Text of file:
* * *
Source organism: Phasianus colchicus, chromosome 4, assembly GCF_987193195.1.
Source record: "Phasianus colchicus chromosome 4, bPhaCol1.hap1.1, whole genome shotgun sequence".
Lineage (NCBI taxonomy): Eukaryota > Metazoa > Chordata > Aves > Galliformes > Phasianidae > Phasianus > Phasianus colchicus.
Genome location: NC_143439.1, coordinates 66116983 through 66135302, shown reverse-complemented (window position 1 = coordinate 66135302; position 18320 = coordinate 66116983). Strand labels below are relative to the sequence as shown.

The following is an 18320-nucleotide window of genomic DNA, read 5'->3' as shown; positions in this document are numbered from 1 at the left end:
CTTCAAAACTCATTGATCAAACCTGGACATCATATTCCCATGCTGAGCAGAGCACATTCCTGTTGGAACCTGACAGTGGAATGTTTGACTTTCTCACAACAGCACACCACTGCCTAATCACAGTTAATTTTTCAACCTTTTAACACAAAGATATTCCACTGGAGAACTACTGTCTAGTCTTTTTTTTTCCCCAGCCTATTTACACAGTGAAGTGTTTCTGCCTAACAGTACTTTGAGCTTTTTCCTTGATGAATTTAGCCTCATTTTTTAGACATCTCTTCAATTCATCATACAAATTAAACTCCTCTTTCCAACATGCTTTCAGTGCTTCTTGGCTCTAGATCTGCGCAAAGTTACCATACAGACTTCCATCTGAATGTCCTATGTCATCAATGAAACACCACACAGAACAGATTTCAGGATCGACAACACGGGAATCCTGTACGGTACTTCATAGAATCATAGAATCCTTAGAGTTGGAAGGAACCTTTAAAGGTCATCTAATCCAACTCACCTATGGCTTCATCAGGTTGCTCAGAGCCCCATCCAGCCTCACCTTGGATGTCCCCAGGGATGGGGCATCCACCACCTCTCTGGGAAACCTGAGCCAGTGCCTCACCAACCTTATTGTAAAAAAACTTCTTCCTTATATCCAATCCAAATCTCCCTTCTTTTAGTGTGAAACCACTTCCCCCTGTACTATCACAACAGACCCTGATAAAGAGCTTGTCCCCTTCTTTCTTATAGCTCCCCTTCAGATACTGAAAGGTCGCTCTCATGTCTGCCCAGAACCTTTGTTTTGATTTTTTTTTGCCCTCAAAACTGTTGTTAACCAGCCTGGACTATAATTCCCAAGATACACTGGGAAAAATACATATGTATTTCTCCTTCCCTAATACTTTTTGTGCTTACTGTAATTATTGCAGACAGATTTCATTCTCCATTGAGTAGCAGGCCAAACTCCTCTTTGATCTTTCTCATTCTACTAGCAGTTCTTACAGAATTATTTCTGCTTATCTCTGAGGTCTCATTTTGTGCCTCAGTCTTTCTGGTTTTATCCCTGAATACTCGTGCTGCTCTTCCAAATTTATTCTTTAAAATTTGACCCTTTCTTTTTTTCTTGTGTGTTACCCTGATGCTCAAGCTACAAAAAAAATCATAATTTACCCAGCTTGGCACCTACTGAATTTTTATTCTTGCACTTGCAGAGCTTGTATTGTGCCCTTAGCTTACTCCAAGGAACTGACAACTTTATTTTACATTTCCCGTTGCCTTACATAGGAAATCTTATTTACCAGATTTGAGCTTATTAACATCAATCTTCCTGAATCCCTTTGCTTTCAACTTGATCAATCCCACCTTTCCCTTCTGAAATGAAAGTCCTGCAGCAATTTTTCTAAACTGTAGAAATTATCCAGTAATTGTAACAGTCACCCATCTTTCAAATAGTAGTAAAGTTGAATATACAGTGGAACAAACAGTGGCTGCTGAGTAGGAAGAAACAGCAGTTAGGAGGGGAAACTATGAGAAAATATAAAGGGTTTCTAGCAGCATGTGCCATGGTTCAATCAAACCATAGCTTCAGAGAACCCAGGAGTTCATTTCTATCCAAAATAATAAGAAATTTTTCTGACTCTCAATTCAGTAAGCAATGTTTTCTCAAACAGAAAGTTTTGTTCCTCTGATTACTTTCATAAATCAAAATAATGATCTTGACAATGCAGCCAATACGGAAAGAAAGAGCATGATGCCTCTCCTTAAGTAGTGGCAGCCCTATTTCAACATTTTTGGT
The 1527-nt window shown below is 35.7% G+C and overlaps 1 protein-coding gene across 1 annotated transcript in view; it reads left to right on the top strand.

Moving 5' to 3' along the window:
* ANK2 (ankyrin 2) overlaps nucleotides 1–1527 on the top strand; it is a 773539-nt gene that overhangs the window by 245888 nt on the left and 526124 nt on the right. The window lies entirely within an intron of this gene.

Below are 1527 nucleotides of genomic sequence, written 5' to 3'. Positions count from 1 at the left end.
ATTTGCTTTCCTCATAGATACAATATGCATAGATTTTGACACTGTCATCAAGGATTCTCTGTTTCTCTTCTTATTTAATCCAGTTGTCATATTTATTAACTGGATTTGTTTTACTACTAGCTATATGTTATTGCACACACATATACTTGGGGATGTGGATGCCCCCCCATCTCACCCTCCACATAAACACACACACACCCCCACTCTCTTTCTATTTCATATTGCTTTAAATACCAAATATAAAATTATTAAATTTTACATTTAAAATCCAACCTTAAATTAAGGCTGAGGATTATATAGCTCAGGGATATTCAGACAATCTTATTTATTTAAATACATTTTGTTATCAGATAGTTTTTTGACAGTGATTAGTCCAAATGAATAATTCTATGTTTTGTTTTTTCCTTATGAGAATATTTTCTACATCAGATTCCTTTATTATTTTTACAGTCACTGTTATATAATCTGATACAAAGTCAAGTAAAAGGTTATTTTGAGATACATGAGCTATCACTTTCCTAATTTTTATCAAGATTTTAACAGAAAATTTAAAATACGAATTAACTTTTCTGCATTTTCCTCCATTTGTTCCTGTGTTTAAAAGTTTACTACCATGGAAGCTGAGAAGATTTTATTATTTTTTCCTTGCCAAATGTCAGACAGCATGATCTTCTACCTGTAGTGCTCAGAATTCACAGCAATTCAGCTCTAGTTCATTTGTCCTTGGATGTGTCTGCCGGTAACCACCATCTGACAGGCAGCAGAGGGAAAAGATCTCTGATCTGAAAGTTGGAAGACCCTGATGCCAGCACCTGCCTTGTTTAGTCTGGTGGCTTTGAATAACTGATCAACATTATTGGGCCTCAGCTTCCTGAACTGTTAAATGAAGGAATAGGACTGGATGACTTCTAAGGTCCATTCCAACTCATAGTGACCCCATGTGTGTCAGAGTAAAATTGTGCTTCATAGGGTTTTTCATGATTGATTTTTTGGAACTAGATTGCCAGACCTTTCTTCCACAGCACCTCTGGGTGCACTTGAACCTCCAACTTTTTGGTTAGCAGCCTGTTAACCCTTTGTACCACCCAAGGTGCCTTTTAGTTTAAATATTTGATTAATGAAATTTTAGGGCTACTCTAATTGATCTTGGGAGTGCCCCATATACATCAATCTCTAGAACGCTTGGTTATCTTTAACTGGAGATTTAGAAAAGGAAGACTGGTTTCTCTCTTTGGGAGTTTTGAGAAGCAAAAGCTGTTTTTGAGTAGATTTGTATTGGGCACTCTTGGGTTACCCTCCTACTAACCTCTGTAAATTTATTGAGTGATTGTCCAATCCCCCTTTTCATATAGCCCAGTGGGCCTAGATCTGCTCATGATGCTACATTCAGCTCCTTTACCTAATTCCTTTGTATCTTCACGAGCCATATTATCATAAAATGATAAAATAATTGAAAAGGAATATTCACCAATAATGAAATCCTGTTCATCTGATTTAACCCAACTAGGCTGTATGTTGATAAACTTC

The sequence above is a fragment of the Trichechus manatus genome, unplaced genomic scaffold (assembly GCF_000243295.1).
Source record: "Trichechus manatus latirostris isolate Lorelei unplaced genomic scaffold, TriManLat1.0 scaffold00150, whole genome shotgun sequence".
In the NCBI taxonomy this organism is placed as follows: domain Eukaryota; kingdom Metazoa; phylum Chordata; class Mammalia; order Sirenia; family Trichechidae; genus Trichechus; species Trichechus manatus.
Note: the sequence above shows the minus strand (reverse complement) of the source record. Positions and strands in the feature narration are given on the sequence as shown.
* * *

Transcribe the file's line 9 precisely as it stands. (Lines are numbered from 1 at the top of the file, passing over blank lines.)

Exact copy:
* ANK2 (ankyrin 2) overlaps nucleotides 1–1527 on the top strand; it is a 773539-nt gene that overhangs the window by 245888 nt on the left and 526124 nt on the right. The window lies entirely within an intron of this gene.